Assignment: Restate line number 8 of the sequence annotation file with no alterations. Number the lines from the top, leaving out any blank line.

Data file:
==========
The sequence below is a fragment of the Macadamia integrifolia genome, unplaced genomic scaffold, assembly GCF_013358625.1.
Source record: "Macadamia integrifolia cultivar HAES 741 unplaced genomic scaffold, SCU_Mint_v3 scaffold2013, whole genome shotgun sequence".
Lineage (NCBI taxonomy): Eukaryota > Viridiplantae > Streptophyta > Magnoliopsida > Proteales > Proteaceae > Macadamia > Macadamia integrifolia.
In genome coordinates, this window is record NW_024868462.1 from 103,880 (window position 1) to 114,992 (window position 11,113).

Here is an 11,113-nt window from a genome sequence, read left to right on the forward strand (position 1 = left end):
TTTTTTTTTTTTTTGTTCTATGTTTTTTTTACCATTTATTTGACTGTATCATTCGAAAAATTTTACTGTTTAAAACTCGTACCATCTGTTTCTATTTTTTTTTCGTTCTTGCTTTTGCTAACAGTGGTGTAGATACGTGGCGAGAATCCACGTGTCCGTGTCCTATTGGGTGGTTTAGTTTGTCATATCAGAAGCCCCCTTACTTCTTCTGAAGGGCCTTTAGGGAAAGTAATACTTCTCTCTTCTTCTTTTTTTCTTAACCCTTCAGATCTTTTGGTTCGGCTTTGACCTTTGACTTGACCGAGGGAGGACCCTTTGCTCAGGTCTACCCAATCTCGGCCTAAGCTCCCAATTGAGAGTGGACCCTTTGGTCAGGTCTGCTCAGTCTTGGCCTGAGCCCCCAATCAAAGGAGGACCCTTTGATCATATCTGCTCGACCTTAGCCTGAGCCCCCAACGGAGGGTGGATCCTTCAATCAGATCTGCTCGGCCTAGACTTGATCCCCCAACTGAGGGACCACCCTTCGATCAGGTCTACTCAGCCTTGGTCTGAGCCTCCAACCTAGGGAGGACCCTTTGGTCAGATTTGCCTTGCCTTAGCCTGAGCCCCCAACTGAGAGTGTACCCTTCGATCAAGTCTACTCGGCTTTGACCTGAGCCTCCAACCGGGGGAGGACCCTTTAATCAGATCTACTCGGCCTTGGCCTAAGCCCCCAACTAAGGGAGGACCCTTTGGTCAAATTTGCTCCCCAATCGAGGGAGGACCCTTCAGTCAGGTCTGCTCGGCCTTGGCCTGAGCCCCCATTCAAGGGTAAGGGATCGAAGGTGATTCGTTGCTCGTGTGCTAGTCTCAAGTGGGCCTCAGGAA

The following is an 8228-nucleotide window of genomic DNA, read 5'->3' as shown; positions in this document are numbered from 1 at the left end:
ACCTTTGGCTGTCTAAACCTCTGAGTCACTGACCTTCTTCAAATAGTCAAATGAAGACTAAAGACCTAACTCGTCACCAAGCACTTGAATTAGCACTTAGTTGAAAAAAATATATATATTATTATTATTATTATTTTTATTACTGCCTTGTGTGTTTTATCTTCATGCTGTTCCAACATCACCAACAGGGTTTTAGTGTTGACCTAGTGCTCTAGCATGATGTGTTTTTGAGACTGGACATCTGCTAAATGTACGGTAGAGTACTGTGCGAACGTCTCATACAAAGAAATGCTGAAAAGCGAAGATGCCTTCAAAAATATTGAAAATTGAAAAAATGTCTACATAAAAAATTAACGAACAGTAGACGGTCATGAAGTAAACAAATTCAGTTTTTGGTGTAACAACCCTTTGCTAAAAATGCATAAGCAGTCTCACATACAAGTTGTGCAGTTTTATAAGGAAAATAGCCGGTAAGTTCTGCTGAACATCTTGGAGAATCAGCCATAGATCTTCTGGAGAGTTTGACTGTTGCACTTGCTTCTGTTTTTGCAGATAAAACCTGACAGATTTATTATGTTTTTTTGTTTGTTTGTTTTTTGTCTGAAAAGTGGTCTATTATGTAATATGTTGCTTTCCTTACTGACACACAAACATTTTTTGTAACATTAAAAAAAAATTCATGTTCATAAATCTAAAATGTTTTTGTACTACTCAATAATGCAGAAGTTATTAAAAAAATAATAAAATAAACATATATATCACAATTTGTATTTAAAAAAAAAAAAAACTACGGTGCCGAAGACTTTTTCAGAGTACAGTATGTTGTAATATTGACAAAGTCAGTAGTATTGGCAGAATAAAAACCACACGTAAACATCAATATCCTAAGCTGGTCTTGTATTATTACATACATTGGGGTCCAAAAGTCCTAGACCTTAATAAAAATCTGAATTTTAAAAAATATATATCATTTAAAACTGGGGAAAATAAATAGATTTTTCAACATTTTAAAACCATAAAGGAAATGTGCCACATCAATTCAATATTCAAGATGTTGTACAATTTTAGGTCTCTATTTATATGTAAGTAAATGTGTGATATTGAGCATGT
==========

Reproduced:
ACCTTTGGCTGTCTAAACCTCTGAGTCACTGACCTTCTTCAAATAGTCAAATGAAGACTAAAGACCTAACTCGTCACCAAGCACTTGAATTAGCACTTAGTTGAAAAAAATATATATATTATTATTATTATTATTTTTATTACTGCCTTGTGTGTTTTATCTTCATGCTGTTCCAACATCACCAACAGGGTTTTAGTGTTGACCTAGTGCTCTAGCATGATGTGTTTTTGAGACTGGACATCTGCTAAATGTACGGTAGAGTACTGTGCGAACGTCTCATACAAAGAAATGCTGAAAAGCGAAGATGCCTTCAAAAATATTGAAAATTGAAAAAATGTCTACATAAAAAATTAACGAACAGTAGACGGTCATGAAGTAAACAAATTCAGTTTTTGGTGTAACAACCCTTTGCTAAAAATGCATAAGCAGTCTCACATACAAGTTGTGCAGTTTTATAAGGAAAATAGCCGGTAAGTTCTGCTGAACATCTTGGAGAATCAGCCATAGATCTTCTGGAGAGTTTGACTGTTGCACTTGCTTCTGTTTTTGCAGATAAAACCTGACAGATTTATTATGTTTTTTTGTTTGTTTGTTTTTTGTCTGAAAAGTGGTCTATTATGTAATATGTTGCTTTCCTTACTGACACACAAACATTTTTTGTAACATTAAAAAAAAATTCATGTTCATAAATCTAAAATGTTTTTGTACTACTCAATAATGCAGAAGTTATTAAAAAAATAATAAAATAAACATATATATCACAATTTGTATTTAAAAAAAAAAAAAACTACGGTGCCGAAGACTTTTTCAGAGTACAGTATGTTGTAATATTGACAAAGTCAGTAGTATTGGCAGAATAAAAACCACACGTAAACATCAATATCCTAAGCTGGTCTTGTATTATTACATACATTGGGGTCCAAAAGTCCTAGACCTTAATAAAAATCTGAATTTTAAAAAATATATATCATTTAAAACTGGGGAAAATAAATAGATTTTTCAACATTTTAAAACCATAAAGGAAATGTGCCACATCAATTCAATATTCAAGATGTTGTACAATTTTAGGTCTCTATTTATATGTAAGTAAATGTGTGATATTGAGCATGT